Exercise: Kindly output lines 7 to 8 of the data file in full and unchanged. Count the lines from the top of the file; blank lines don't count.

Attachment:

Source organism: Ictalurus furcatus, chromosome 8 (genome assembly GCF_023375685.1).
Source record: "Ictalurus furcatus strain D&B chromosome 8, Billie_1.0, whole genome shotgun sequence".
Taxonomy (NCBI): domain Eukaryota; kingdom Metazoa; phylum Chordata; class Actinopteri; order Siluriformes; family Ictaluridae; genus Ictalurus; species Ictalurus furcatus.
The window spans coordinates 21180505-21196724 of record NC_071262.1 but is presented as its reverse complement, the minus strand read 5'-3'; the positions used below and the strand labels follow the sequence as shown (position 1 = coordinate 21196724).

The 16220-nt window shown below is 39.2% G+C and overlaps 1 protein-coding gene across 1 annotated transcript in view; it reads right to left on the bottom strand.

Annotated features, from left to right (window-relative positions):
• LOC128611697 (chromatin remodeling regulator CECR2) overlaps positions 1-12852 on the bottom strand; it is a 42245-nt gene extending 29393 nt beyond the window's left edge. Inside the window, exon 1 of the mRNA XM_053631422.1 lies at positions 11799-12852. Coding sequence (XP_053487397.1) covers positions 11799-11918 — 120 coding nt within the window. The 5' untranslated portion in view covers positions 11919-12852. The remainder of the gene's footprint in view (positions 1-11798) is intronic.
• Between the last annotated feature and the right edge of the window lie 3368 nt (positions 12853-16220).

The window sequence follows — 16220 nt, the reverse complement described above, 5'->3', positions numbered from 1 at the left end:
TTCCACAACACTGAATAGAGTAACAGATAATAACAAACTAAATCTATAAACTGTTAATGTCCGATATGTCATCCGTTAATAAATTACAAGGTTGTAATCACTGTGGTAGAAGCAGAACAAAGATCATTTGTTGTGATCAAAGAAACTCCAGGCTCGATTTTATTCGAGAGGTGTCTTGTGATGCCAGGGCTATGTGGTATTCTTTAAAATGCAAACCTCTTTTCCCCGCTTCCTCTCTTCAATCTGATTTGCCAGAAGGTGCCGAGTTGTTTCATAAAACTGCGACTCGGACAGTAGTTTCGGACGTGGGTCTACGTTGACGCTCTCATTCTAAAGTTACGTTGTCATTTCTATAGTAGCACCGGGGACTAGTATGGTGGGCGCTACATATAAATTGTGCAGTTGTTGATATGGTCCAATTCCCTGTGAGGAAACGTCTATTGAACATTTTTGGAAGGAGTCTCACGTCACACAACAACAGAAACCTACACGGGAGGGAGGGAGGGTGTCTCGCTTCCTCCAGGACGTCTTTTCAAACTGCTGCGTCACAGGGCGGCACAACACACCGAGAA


• LOC128611697 (chromatin remodeling regulator CECR2) overlaps positions 1-12852 on the bottom strand; it is a 42245-nt gene extending 29393 nt beyond the window's left edge. Inside the window, exon 1 of the mRNA XM_053631422.1 lies at positions 11799-12852. Coding sequence (XP_053487397.1) covers positions 11799-11918 — 120 coding nt within the window. The 5' untranslated portion in view covers positions 11919-12852. The remainder of the gene's footprint in view (positions 1-11798) is intronic.
• Between the last annotated feature and the right edge of the window lie 3368 nt (positions 12853-16220).